Today, after 20 years of research
and technology development, virtually all cases and outbreaks of
listeriosis associated with RTE meats and all Listeria-related meat
recalls are preventable using a three-step approach.
Listeria monocytogenes (Lm) is an important foodborne pathogen. Although
there are relatively few cases of Lm reported
annually (app. 2500 cases of serious illness), it is one of the major
causes of foodborne illness related deaths (estimated 500 annually).
Pregnant women, unborn fetuses and immune compromised individuals are
particularly at risk of listeriosis. http://www.cdc.gov/nczved/dfbmd/disease_listing/listeriosis_gi.html
Since the first case of listeriosis associated
processed meats was reported in 1989, the control of Lm in RTE products has been one
of the industry’s primary food safety objectives.
Technologies are available that allow for the
effective control of Lm to such a level that consumer
risk from RTE products is virtually eliminated. There are three
components to a totally effective Listeria control strategy:
since Lm thrives in the type of cold
and damp environments found in meat processing plants, it is necessary
to employ excellent sanitation. However, sanitation alone will not
eliminate Lm. Sanitation should be
augmented by the use of Advanced Oxidation Cells that produce low
levels of vaporized Hydrogen Peroxide and other oxidative compounds.
Because these anti-microbial compounds are in vapor or gas form, they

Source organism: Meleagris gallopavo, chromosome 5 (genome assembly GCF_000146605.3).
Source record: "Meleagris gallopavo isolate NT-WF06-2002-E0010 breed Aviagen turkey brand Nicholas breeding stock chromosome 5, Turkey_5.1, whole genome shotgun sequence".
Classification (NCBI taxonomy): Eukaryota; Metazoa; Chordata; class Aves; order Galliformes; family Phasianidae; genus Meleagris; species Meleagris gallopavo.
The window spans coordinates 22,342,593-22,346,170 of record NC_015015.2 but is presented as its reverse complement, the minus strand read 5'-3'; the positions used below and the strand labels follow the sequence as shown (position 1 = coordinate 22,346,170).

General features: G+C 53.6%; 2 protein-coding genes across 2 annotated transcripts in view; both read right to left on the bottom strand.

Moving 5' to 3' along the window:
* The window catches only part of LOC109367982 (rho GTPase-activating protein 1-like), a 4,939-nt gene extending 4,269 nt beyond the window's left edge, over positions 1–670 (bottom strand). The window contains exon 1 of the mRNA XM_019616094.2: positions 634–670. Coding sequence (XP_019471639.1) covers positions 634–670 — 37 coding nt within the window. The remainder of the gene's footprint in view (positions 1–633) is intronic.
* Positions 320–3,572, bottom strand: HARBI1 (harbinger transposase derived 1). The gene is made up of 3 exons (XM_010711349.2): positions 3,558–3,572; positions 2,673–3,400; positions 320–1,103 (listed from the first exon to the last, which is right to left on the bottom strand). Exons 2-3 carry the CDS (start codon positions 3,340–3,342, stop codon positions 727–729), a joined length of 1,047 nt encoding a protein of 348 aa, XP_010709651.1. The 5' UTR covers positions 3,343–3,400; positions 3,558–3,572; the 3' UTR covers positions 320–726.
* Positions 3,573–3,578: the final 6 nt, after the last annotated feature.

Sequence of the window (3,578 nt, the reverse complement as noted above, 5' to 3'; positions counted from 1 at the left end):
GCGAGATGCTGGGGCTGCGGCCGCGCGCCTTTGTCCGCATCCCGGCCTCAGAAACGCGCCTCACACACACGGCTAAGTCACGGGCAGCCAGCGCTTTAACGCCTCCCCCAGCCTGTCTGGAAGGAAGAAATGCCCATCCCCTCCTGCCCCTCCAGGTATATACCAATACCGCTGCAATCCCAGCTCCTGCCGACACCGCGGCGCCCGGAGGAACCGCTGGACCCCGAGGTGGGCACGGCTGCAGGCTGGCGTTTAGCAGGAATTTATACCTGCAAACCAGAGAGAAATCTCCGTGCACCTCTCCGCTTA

reach every remote surface in the plant. This technology also
eliminates airborne particles as a vector for Lm contamination.
Secondly chemical growth inhibitors (i.e.
Lactate, Citrate and Di-acetate) when added as ingredients in RTE
products prevent outgrowth during refrigeration. This is important
because Lm unlike most other pathogens
grows under refrigeration. Since many consumers eat RTE products after
shelf life expiration, growth inhibitors provide a safety net by
preventing multiplication of Lm
to dangerous levels even after long periods of refrigerated storage.
Finally, a post-process kill step i.e.
pasteurization using High Hydrostatic Pressure (HHP) or a validated
thermal surface treatment will assure that any Lm contamination that occurred
after cooking and before packaging is eliminated. By treating RTE
products with HHP or with a validated post-process thermal process in
the consumer package as a final processing step, the risk of Lm contamination is virtually
Microbiological testing of Lm in finished products acts to
verify that the combination of processes effectively eliminated the
RTE processors that employ this three step
approach will produce a safe product that is free of Lm contamination. As an added bonus,
they can sleep at night without worry about outbreaks and recalls.